DEW RAKA THOUGHT HIS PLAN WAS foolproof. He never expected that a routine audit of changes to customers' addresses could detect his chicaneries. However, the internal audit team at Aktap Inc., an Indonesia-based consumer financing arm of a furniture and appliances retailer, was able to uncover a weakness in Dew's plan and unravel the misdeeds of a trusted company employee.
During his tenure at Aktap, Dew had earned praise for his performance and was recently promoted from credit surveyor to credit analyst. With the promotion, he was transferred to a satellite store in a small city in Central Java, where he occupied the highest position in the credit department. As he quickly learned, his new position came with a new way of profiting from his employer.
As a former credit surveyor, Dew knew all about the schemes used by customers who defaulted on their debts and then fled. Some used phony addresses on their credit applications, while others temporarily stayed in residences claimed as their permanent homes, only to disappear after the goods were delivered.
Dew was inspired by those devious customers. He realized that, with his newfound authority to grant credit, he could use the same trick to gain from the company illicitly. But, unlike those sneaky customers who could falsify their addresses and then disappear after deceiving the company, he would have more trouble hiding his identity and location, as his personal information was sitting in the company's file cabinet. Because Dew couldn't cover his fraud scheme by merely recording a false address, he would need to arrange a conspiracy to defraud his employer, one that involved using an accomplice's identity for the credit application instead of his own.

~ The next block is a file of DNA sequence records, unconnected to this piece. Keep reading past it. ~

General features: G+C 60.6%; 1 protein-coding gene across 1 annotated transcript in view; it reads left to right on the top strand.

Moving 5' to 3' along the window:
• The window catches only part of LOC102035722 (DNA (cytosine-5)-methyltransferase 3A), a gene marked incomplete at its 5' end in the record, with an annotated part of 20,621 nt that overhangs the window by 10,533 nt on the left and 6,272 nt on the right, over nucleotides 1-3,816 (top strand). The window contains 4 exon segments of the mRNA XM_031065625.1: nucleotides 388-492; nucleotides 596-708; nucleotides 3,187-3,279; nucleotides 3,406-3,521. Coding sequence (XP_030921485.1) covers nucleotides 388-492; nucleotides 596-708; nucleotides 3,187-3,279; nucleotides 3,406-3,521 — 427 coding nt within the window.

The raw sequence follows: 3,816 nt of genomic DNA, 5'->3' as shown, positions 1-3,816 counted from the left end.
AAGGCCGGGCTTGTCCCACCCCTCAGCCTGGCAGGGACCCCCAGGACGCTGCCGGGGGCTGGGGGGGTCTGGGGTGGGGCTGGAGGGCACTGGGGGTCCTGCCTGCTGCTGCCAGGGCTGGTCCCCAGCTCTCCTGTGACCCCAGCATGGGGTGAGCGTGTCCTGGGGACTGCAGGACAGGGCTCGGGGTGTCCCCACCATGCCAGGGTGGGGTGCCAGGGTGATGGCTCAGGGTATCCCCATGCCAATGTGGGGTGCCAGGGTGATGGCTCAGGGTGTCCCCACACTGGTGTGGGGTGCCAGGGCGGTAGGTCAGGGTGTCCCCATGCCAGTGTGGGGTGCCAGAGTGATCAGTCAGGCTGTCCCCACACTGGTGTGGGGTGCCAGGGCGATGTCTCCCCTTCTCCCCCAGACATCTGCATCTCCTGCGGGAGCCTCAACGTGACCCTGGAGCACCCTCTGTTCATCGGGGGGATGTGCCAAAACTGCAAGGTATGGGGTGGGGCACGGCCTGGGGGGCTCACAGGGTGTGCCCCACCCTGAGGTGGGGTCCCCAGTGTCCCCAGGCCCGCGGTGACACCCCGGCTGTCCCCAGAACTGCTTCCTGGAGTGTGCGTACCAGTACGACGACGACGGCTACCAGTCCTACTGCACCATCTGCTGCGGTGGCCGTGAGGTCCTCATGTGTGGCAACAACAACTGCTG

Unfortunately, even among his potential accomplices, Dew had trouble finding individuals who were willing to lend their identifying information to his scheme or who were willing to continually move from one address to another to escape pursuit by credit collectors. He knew he would need another--simpler--way to conceal his scheme.
He began searching for a way to outsmart the system and came upon a solution. While looking at the IT configuration he usually ran when processing customers' applications, he found something interesting that he had not previously noticed--a tiny feature in the system that could be exploited to facilitate his fraudulent plan.
As Dew already knew, the customer account details menu contained a feature that allowed him...